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The full report is titled “Association Between Efavirenz as Initial Therapy for HIV-1 Infection and Increased Risk for Suicidal Ideation or Attempted or Completed Suicide. An Analysis of Trial Data.” It is in the 1 July 2014 issue of Annals of Internal Medicine (volume 161, pages 1-10). The authors are K.R. Mollan, M. Smurzynski, J.J. Eron, E.S. Daar, T.B. Campbell, P.E. Sax, R.M. Gulick, L. Na, L. O’Keefe, K.R. Robertson, and C. Tierney.
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Efavirenz is a common and highly effective component of antiretroviral therapy for HIV infection. However, there is concern that people who receive efavirenz as part of their HIV regimen may be more likely to have suicidal thoughts and attempts and to actually commit suicide than people who do not receive it.
To study many similar patients who were receiving or not receiving efavirenz.
Patients enrolled in 4 large clinical trials in which they were randomly assigned to regimens that did or did not contain efavirenz. This allowed the researchers to detect a relatively uncommon event and be more confident that the patients receiving efavirenz were similar to those who did not receive it.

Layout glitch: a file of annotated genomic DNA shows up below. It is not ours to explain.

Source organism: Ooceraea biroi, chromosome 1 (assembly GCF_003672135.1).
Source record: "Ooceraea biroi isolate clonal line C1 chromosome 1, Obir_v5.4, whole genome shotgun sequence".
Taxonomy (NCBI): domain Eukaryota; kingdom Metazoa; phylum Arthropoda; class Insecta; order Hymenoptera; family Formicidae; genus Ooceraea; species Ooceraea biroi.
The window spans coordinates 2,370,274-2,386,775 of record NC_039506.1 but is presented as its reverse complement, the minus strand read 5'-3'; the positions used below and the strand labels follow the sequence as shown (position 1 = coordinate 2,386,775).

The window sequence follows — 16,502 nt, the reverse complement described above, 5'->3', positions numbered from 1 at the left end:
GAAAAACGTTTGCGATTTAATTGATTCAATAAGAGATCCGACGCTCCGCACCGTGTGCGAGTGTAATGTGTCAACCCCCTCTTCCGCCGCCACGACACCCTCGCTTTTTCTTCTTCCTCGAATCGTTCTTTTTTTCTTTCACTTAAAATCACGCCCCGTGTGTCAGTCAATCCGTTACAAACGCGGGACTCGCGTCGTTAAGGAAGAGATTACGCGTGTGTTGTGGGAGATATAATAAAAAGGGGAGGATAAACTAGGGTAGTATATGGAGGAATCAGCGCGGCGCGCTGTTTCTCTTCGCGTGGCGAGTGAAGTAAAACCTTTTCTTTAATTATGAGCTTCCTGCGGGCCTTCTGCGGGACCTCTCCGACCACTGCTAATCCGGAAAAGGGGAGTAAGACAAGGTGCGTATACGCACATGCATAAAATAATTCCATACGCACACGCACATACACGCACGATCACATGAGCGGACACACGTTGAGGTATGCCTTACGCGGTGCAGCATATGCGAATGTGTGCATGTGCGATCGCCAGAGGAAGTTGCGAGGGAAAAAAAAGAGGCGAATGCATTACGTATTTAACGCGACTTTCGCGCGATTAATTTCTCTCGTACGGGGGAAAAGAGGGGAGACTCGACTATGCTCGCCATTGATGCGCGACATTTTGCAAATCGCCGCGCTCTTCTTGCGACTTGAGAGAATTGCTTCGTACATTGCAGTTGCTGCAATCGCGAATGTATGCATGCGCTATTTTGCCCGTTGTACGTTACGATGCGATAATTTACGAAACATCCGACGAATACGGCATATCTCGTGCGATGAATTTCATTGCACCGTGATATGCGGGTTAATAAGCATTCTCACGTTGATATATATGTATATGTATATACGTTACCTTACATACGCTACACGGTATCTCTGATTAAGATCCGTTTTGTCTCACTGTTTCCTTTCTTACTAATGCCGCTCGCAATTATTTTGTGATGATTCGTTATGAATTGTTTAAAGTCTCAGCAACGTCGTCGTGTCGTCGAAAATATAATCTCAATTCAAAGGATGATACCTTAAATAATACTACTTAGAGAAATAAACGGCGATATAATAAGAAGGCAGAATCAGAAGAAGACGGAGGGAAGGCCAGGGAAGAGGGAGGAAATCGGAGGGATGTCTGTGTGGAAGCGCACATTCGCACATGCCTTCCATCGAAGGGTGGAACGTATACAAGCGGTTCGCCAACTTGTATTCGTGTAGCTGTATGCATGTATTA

Data were collected from each patient on symptoms consistent with suicidal thoughts. Study records that indicated suicide, suicide attempts, or suicidal thoughts were examined. All of these data were compared systematically.
Patients whose regimen contained efavirenz were approximately twice as likely to experience suicidal thoughts or to attempt or actually commit suicide as those not receiving efavirenz. Adverse events were uncommon.
The 4 randomized clinical trials had not been designed to specifically look at the question of suicide risk with different drug regimens. The trials were not blinded (that is, patients and providers knew whether they were receiving efavirenz).
Patients with HIV who start antiretroviral therapy should discuss any history of depression or suicidal thoughts or attempts with their health care provider before choosing an antiretroviral regimen.
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